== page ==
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Bus Stop Spacing

Bus Stop Consolidation: The Times Have Changed

2574554709_0e34ebe62a.jpgFlickr photo: erik kuo

Does the 14-Mission really need to stop at every block on Mission Street? Does the 21-Hayes? Consolidating bus stops could speed transit vehicles and reduce dwell time, saving service hours that could be used to increase frequencies and add hours of operation. Yet the MTA has avoided the topic for years, not even mentioning stop consolidation as a cost savings measure to mitigate the service cuts and fare increases just approved to bridge part of the agency's $129 million deficit.

The reason for this reluctance, according to several people within the agency who I spoke with, is that the planners were afraid that the controversy around stop consolidation would jeopardize other equally or more important reforms they were promoting. MTA planners are still stung by the defeat of their modest proposal to consolidate stops on the 38-Geary in the Tenderloin. Tenderloin residents got the Board of Supervisors to reject that proposal by pointing out that only the Tenderloin was targeted, giving the appearance that stop consolidation was more about helping the more well-to-do residents of the Richmond zoom through the Tenderloin more quickly than it was a transit efficiency measure that could benefit everyone.

Times have changed, apparently, with stop consolidation finally making it to the top of TEP Program Manager Julie Kirschbaum's "to do list." What's different?

From a political perspective, the supervisors no longer have any authority over stop location. From a policy perspective, by proposing systemwide consolidation (at least on the 15 busiest routes), the MTA is not vulnerable to charges it is pitting one neighborhood against another. And most importantly, the benefits of stop consolidation are beginning to appear greater than the political cost of taking away some bus stops.

Kirschbaum has consistently claimed that stop consolidation was not "the most important" efficiency measure the system could make, but she has recently conceded that of all the possible reforms, it's in the "top eight to ten."

A very rough estimate of the cost savings equates every 5 percent of stops eliminated with a 1 percent reduction in service hours. In other words, eliminating one in ten stops would save $5 million, or nearly the entire cost of weekday operation of the 71 and 71L lines. This refers just to the savings in stops avoided; it does not take into account the additional revenue from passengers who may be attracted to a faster transit ride.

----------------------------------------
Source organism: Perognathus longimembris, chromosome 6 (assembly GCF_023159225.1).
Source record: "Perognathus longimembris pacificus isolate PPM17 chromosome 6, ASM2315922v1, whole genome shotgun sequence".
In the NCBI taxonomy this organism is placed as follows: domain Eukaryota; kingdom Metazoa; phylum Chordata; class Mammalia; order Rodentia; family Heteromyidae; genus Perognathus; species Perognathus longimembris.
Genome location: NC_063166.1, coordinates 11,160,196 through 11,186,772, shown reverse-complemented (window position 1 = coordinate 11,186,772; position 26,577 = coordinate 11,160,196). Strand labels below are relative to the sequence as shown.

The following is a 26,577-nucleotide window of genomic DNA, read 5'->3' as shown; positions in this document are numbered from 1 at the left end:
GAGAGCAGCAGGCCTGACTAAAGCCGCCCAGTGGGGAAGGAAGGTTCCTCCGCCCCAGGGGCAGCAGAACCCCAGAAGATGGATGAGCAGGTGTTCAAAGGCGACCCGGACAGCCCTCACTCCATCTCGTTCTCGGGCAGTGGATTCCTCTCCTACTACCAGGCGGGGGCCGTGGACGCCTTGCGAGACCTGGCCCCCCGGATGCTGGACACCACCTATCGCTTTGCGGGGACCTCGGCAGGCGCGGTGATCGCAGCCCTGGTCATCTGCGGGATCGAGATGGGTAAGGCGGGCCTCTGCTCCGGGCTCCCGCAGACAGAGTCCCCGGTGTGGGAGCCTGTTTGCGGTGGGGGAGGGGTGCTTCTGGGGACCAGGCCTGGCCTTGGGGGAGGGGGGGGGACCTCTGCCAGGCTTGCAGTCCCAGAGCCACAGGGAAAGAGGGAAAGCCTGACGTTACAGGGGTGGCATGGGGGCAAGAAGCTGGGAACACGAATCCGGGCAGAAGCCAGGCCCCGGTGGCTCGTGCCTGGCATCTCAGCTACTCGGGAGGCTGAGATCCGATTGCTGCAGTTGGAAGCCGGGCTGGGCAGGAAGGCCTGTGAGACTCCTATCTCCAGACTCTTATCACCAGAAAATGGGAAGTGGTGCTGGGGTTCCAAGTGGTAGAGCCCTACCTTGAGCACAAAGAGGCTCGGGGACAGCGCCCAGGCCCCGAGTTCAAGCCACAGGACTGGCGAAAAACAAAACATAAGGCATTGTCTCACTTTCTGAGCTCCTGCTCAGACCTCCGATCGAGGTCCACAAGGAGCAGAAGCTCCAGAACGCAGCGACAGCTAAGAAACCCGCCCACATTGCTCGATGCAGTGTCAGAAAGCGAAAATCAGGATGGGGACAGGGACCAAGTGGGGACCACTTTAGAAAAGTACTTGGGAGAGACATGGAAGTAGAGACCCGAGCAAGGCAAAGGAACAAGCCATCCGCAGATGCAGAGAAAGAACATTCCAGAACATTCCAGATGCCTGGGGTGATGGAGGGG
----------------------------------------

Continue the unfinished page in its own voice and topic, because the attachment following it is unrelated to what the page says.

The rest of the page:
Muni's stop spacing standards are pretty typical for the United States, which is to say, out of date with the latest thinking in how to provide efficient, attractive transit service. European transit systems, with higher ridership, typically provide fewer stops: only three to four per mile. Systems in the United States typically provide seven to ten stops per mile. Furthermore, Muni's stops are actually much closer than its standards should allow. Only 17 percent of Muni's bus stops fall within the recommended range of 800-1,000 feet (closer on steep grades); 70 percent are closer than that; 13 percent are spaced farther apart than that.

The complaint against stop consolidation is that stop removal is akin to a service reduction. Indeed, the buses would be perfectly efficient, the argument goes, if they never had to stop to pick up passengers! Transit agencies must balance the additional access and egress time they ask their passengers to absorb in walking to the stop with the reduced travel time and operating costs gained. A 2007 empirical study of an implemented stop consolidation on TriMet in Portland found that "reductions in accessibility from stop consolidation were offset by time improvements in the line haul portion of their trips. Thus, the utility of their trip making appears to have been unaffected."

And just like the Bike Plan has social benefits beyond mere safety for riders, so does an efficient transit system. A California health official who asked not to be named noted that "70 percent of people who use public transit get their recommended daily exercise by walking or biking to and from the transit stop. If consolidating bus stops leads more people to take transit due to faster travel, there would be a significant health benefit."

"We do need to be mindful of ensuring that people with mobility challenges are not disproportionally affected," she added. "But given that lack of exercise is a major contributor to the diseases such as diabetes that cause disabilities, and given that people with mobility challenges also need physical activity for their general health, on balance a well-considered stop consolidation program may have significant health benefits across ages and physical limitations."

MTA staff is hoping that at least a fraction of the amount of support that was generated for the bicycle plan can be marshaled to support stop consolidation.

Kirschbaum tried to downplay expectations about the benefits of stop consolidation, but with over 4,000 bus and rail stops, even modest consolidation could save the agency millions of dollars a year. She will present a revised policy to the MTA Board in August, with specific, route-by-route proposals due in October. The MTA is not expected to approve changes until February 2010 after a series of public outreach meetings.

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